Measuring Your Progress
Before you increase the level of difficulty of your program, take the time to measure your progress. Often, it's easy to forget that what you can now do easily, you weren't able to do before. Go back to Chapter 1 and repeat your assessments. This is important for two reasons: first, you can see the improvements that you have made; and second, you can confirm that you're ready to step up your training.
Keeping your program safe and injury-free is the top priority. You want to be able to enjoy every moment of your wedding and honeymoon. One of the most common causes of injury is doing too much exercise too soon. By repeating your assessments and confirming your progress, you're not only motivating yourself to keep going, but you're also ensuring that you're ready to work harder.
Before increasing your training level, it's important to have a conditioning base of at least two to six months. This ensures that your muscles and joints are conditioned and ready for higher levels of stress. Your conditioning base provides enough time for you to perfect your training skills and technique, so that as you do more difficult exercises, you remain injury free.
Checking Your Priorities
After you repeat your assessments, take a moment to consider what your leading priority or your primary training goal is before your wedding date. Your conditioning base provides overall improvement in your aerobic fitness, muscular strength and endurance, flexibility, core stability, balance, and posture. Now, you need to determine what your main objective is before your wedding date arrives.
Identifying your primary goal is important to focus your training. For example, you may be happy with the improvements that you've achieved, but want to continue to lose more body fat. Alternatively, you may want to focus on more muscular definition. Some women prefer simply to have toned muscles while others prefer to have very defined muscles. Or, depending on your condition before you started training, you may want to continue improving your posture, so that standing tall without a slouch becomes your natural stance at all times.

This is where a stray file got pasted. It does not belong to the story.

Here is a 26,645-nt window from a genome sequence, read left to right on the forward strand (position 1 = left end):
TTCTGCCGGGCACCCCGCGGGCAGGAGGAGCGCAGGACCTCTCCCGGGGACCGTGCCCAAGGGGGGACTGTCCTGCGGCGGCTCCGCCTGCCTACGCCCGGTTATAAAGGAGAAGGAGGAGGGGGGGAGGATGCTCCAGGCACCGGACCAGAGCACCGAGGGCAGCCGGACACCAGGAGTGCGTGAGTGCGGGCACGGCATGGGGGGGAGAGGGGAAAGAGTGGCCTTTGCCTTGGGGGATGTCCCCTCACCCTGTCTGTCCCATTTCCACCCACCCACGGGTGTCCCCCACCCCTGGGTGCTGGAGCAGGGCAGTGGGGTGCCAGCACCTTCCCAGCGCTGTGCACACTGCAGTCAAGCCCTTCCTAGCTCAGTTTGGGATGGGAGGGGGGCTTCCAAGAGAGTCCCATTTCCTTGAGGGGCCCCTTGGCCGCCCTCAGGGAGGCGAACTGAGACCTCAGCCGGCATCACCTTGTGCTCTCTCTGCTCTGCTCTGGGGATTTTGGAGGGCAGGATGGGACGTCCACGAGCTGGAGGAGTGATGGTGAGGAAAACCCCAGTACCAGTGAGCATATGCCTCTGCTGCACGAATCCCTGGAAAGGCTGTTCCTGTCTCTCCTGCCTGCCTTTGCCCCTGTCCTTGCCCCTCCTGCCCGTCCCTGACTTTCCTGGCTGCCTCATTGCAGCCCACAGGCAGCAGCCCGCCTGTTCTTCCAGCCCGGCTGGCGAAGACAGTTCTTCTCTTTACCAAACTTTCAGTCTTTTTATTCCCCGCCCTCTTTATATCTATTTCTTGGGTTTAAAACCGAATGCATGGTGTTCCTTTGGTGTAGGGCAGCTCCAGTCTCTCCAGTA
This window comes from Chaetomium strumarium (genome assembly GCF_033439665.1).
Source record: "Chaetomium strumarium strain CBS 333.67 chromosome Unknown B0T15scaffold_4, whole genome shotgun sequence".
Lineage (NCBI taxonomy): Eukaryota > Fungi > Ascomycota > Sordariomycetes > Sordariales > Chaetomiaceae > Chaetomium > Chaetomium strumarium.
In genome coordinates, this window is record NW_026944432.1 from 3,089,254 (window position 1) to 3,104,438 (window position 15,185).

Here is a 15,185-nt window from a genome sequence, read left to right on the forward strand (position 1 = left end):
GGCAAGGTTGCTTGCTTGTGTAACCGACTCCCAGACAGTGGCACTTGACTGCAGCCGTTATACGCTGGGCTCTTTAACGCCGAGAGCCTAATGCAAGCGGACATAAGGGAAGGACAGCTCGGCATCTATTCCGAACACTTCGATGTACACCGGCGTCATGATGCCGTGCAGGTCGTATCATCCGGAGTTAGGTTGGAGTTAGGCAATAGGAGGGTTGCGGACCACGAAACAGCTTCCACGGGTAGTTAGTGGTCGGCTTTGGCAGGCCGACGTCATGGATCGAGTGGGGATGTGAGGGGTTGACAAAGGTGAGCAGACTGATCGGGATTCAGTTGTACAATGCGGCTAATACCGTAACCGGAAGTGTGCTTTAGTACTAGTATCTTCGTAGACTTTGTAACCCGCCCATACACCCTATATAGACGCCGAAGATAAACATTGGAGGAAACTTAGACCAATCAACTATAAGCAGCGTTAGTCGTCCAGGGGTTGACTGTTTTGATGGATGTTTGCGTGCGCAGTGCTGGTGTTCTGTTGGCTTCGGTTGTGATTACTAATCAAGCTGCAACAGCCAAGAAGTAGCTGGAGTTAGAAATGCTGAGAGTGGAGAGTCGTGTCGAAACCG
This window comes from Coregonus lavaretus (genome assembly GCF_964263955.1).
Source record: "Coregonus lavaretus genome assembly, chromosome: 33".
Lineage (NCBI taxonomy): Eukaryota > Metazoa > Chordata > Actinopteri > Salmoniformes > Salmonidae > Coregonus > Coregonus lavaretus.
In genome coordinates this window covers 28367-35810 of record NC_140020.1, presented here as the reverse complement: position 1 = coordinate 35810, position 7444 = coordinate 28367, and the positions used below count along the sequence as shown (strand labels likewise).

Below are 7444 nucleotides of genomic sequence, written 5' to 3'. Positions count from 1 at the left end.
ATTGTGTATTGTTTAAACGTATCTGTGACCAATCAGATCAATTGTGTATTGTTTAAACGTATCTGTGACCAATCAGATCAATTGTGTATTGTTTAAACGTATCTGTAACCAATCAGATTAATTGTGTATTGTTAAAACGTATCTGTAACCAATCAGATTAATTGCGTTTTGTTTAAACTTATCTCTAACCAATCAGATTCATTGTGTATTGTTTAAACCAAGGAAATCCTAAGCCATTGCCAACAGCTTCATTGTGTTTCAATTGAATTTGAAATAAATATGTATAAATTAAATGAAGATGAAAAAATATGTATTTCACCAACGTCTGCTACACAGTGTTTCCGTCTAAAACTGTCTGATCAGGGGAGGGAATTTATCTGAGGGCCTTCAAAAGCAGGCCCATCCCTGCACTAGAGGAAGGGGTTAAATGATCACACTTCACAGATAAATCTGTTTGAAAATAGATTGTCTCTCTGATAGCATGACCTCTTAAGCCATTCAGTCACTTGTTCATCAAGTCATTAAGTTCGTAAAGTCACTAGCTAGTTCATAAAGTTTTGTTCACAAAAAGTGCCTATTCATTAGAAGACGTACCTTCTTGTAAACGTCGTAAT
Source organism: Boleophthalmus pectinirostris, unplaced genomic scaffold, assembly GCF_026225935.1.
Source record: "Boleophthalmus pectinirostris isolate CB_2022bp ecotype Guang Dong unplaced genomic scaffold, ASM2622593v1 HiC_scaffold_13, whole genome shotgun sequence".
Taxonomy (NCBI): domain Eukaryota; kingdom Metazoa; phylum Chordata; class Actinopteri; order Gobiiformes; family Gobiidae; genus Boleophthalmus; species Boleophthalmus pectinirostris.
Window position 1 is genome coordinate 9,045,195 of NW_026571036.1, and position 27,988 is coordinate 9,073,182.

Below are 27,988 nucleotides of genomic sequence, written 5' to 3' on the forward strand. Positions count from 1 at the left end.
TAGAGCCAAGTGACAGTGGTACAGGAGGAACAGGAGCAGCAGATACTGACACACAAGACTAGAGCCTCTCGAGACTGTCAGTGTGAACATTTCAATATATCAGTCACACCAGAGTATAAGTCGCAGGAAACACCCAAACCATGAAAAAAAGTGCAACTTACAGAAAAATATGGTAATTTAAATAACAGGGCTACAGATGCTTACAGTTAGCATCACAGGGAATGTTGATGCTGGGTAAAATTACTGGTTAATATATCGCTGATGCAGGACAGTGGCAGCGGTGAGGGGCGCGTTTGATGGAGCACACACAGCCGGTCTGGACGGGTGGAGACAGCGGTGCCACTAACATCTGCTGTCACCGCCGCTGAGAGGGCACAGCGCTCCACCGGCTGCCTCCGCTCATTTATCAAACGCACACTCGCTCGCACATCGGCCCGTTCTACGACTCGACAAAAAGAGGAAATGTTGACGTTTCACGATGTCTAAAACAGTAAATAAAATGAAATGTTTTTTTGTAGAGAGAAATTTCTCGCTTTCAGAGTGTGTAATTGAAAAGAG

It's common for people to want to improve both muscular strength and endurance, or, in other words, to improve both muscle size and definition and tone. Most effective training, however, is the result of focusing specifically on one aspect per training quarter. This is known as periodization.
This chapter includes workouts to boost your cardio-training, raise the intensity of your muscle conditioning, further refine your postural training, and deepen your mind-body connection. Depending on what you have decided to focus upon, you may choose to emphasize one aspect of your training and continue with basic conditioning in other areas, or you can add difficulty to all aspects of your training program. It depends on what you want to achieve and how you feel. Whenever you feel that you're doing too much, simply scale back to an EASIER level. Learn to listen to your body and take it one day, and one workout, at a time.
Avoid all or nothing thinking. It's always better to do
Attaining Your Goal Level of Fitness
If weight loss is your primary goal, focus on developing your cardio-fitness and increasing the amount of aerobic exercise that you do each week. If firming up your muscles and seeing more muscle tone is your main objective, focus on improving your muscular endurance. If increasing your muscle size and definition is your primary desire, then focus on upping your muscular strength. If working on posture is the ultimate area that you need to improve, focus on core training, yoga, and Pilates.
When you focus on a particular aspect of fitness, it does not mean that you discontinue training the other components. What it means is that you can increase the level of the work that you do in that one domain. Keep up your fitness gains in the other areas by sticking with the basic conditioning program. Most important, and this cannot be overemphasized, listen to your body.